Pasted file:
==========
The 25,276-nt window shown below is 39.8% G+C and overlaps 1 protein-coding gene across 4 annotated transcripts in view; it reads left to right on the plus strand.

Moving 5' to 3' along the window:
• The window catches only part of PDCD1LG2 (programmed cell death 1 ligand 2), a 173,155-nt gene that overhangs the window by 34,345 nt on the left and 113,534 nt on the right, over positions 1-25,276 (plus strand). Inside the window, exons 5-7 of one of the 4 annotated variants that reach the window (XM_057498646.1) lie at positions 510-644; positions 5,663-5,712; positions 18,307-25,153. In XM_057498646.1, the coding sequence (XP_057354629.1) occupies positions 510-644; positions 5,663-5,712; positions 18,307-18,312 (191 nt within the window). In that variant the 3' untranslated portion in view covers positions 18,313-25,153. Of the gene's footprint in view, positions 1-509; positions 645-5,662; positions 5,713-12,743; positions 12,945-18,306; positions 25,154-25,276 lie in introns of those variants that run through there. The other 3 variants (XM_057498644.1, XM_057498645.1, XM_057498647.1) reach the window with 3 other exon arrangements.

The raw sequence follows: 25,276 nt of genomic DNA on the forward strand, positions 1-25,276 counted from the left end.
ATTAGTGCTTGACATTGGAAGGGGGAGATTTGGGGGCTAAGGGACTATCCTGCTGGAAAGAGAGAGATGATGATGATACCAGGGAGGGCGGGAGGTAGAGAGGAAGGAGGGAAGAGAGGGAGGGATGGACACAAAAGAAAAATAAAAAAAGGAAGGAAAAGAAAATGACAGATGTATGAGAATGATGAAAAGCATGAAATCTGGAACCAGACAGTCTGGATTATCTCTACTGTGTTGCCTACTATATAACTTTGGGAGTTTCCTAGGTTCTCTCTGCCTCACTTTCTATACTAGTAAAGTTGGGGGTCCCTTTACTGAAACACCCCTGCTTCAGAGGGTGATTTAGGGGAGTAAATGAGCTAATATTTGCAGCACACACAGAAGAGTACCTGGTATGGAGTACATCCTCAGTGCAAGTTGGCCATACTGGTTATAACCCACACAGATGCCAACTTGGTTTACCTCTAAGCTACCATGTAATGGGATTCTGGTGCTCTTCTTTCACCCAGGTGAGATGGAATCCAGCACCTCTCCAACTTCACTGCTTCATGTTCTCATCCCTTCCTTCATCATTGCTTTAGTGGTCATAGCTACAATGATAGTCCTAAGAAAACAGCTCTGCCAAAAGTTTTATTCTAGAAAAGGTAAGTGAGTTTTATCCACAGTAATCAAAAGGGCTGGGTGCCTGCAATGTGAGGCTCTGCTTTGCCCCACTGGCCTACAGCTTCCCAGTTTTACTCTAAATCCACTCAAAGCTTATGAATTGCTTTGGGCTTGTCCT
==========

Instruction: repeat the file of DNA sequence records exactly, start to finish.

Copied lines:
The 25,276-nt window shown below is 39.8% G+C and overlaps 1 protein-coding gene across 4 annotated transcripts in view; it reads left to right on the plus strand.

Moving 5' to 3' along the window:
• The window catches only part of PDCD1LG2 (programmed cell death 1 ligand 2), a 173,155-nt gene that overhangs the window by 34,345 nt on the left and 113,534 nt on the right, over positions 1-25,276 (plus strand). Inside the window, exons 5-7 of one of the 4 annotated variants that reach the window (XM_057498646.1) lie at positions 510-644; positions 5,663-5,712; positions 18,307-25,153. In XM_057498646.1, the coding sequence (XP_057354629.1) occupies positions 510-644; positions 5,663-5,712; positions 18,307-18,312 (191 nt within the window). In that variant the 3' untranslated portion in view covers positions 18,313-25,153. Of the gene's footprint in view, positions 1-509; positions 645-5,662; positions 5,713-12,743; positions 12,945-18,306; positions 25,154-25,276 lie in introns of those variants that run through there. The other 3 variants (XM_057498644.1, XM_057498645.1, XM_057498647.1) reach the window with 3 other exon arrangements.

The raw sequence follows: 25,276 nt of genomic DNA on the forward strand, positions 1-25,276 counted from the left end.
ATTAGTGCTTGACATTGGAAGGGGGAGATTTGGGGGCTAAGGGACTATCCTGCTGGAAAGAGAGAGATGATGATGATACCAGGGAGGGCGGGAGGTAGAGAGGAAGGAGGGAAGAGAGGGAGGGATGGACACAAAAGAAAAATAAAAAAAGGAAGGAAAAGAAAATGACAGATGTATGAGAATGATGAAAAGCATGAAATCTGGAACCAGACAGTCTGGATTATCTCTACTGTGTTGCCTACTATATAACTTTGGGAGTTTCCTAGGTTCTCTCTGCCTCACTTTCTATACTAGTAAAGTTGGGGGTCCCTTTACTGAAACACCCCTGCTTCAGAGGGTGATTTAGGGGAGTAAATGAGCTAATATTTGCAGCACACACAGAAGAGTACCTGGTATGGAGTACATCCTCAGTGCAAGTTGGCCATACTGGTTATAACCCACACAGATGCCAACTTGGTTTACCTCTAAGCTACCATGTAATGGGATTCTGGTGCTCTTCTTTCACCCAGGTGAGATGGAATCCAGCACCTCTCCAACTTCACTGCTTCATGTTCTCATCCCTTCCTTCATCATTGCTTTAGTGGTCATAGCTACAATGATAGTCCTAAGAAAACAGCTCTGCCAAAAGTTTTATTCTAGAAAAGGTAAGTGAGTTTTATCCACAGTAATCAAAAGGGCTGGGTGCCTGCAATGTGAGGCTCTGCTTTGCCCCACTGGCCTACAGCTTCCCAGTTTTACTCTAAATCCACTCAAAGCTTATGAATTGCTTTGGGCTTGTCCT